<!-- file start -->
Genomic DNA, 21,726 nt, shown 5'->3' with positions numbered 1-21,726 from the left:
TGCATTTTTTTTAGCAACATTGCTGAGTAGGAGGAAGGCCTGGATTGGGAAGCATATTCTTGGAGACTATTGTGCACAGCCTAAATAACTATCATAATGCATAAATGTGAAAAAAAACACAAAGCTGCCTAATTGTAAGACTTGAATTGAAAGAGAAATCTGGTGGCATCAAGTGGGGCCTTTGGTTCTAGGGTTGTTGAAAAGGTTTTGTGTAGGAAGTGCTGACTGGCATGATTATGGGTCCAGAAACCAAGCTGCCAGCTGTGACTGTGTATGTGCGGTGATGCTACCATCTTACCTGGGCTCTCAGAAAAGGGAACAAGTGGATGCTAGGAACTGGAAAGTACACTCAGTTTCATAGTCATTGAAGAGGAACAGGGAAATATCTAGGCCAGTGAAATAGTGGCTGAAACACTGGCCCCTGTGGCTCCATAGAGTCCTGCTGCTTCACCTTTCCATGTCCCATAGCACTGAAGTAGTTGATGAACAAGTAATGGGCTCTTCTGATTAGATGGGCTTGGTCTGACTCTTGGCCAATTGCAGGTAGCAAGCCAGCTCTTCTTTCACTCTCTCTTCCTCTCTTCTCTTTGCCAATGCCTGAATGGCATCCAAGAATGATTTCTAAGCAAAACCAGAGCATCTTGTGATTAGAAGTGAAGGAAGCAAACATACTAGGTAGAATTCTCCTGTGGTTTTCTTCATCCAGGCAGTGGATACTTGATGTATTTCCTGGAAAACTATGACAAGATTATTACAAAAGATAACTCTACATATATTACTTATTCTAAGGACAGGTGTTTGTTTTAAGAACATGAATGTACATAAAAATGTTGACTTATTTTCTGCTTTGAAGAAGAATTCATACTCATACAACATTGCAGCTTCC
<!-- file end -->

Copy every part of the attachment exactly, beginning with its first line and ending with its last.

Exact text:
Genomic DNA, 21,726 nt, shown 5'->3' with positions numbered 1-21,726 from the left:
TGCATTTTTTTTAGCAACATTGCTGAGTAGGAGGAAGGCCTGGATTGGGAAGCATATTCTTGGAGACTATTGTGCACAGCCTAAATAACTATCATAATGCATAAATGTGAAAAAAAACACAAAGCTGCCTAATTGTAAGACTTGAATTGAAAGAGAAATCTGGTGGCATCAAGTGGGGCCTTTGGTTCTAGGGTTGTTGAAAAGGTTTTGTGTAGGAAGTGCTGACTGGCATGATTATGGGTCCAGAAACCAAGCTGCCAGCTGTGACTGTGTATGTGCGGTGATGCTACCATCTTACCTGGGCTCTCAGAAAAGGGAACAAGTGGATGCTAGGAACTGGAAAGTACACTCAGTTTCATAGTCATTGAAGAGGAACAGGGAAATATCTAGGCCAGTGAAATAGTGGCTGAAACACTGGCCCCTGTGGCTCCATAGAGTCCTGCTGCTTCACCTTTCCATGTCCCATAGCACTGAAGTAGTTGATGAACAAGTAATGGGCTCTTCTGATTAGATGGGCTTGGTCTGACTCTTGGCCAATTGCAGGTAGCAAGCCAGCTCTTCTTTCACTCTCTCTTCCTCTCTTCTCTTTGCCAATGCCTGAATGGCATCCAAGAATGATTTCTAAGCAAAACCAGAGCATCTTGTGATTAGAAGTGAAGGAAGCAAACATACTAGGTAGAATTCTCCTGTGGTTTTCTTCATCCAGGCAGTGGATACTTGATGTATTTCCTGGAAAACTATGACAAGATTATTACAAAAGATAACTCTACATATATTACTTATTCTAAGGACAGGTGTTTGTTTTAAGAACATGAATGTACATAAAAATGTTGACTTATTTTCTGCTTTGAAGAAGAATTCATACTCATACAACATTGCAGCTTCC